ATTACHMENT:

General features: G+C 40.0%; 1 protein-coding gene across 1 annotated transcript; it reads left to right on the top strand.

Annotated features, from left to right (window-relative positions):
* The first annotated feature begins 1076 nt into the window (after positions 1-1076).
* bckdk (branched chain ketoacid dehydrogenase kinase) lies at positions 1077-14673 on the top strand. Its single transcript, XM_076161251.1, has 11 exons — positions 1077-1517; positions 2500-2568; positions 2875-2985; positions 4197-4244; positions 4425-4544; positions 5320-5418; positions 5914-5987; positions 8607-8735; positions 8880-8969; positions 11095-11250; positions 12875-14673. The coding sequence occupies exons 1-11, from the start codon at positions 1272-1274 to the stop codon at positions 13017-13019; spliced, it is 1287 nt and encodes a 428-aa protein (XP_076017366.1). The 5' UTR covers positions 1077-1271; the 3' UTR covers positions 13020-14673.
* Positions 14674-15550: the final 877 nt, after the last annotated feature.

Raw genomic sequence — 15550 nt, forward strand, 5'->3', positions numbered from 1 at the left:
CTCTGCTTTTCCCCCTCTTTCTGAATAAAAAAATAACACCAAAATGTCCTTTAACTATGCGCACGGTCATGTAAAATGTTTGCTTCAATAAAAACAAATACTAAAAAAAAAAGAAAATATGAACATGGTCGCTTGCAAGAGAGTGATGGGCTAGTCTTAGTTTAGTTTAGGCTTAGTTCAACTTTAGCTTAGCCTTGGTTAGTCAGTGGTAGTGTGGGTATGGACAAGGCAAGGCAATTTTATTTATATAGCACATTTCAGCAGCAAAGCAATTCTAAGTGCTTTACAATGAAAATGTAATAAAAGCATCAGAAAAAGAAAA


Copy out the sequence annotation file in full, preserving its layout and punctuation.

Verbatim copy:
General features: G+C 40.0%; 1 protein-coding gene across 1 annotated transcript; it reads left to right on the top strand.

Annotated features, from left to right (window-relative positions):
* The first annotated feature begins 1076 nt into the window (after positions 1-1076).
* bckdk (branched chain ketoacid dehydrogenase kinase) lies at positions 1077-14673 on the top strand. Its single transcript, XM_076161251.1, has 11 exons — positions 1077-1517; positions 2500-2568; positions 2875-2985; positions 4197-4244; positions 4425-4544; positions 5320-5418; positions 5914-5987; positions 8607-8735; positions 8880-8969; positions 11095-11250; positions 12875-14673. The coding sequence occupies exons 1-11, from the start codon at positions 1272-1274 to the stop codon at positions 13017-13019; spliced, it is 1287 nt and encodes a 428-aa protein (XP_076017366.1). The 5' UTR covers positions 1077-1271; the 3' UTR covers positions 13020-14673.
* Positions 14674-15550: the final 877 nt, after the last annotated feature.

Raw genomic sequence — 15550 nt, forward strand, 5'->3', positions numbered from 1 at the left:
CTCTGCTTTTCCCCCTCTTTCTGAATAAAAAAATAACACCAAAATGTCCTTTAACTATGCGCACGGTCATGTAAAATGTTTGCTTCAATAAAAACAAATACTAAAAAAAAAAGAAAATATGAACATGGTCGCTTGCAAGAGAGTGATGGGCTAGTCTTAGTTTAGTTTAGGCTTAGTTCAACTTTAGCTTAGCCTTGGTTAGTCAGTGGTAGTGTGGGTATGGACAAGGCAAGGCAATTTTATTTATATAGCACATTTCAGCAGCAAAGCAATTCTAAGTGCTTTACAATGAAAATGTAATAAAAGCATCAGAAAAAGAAAA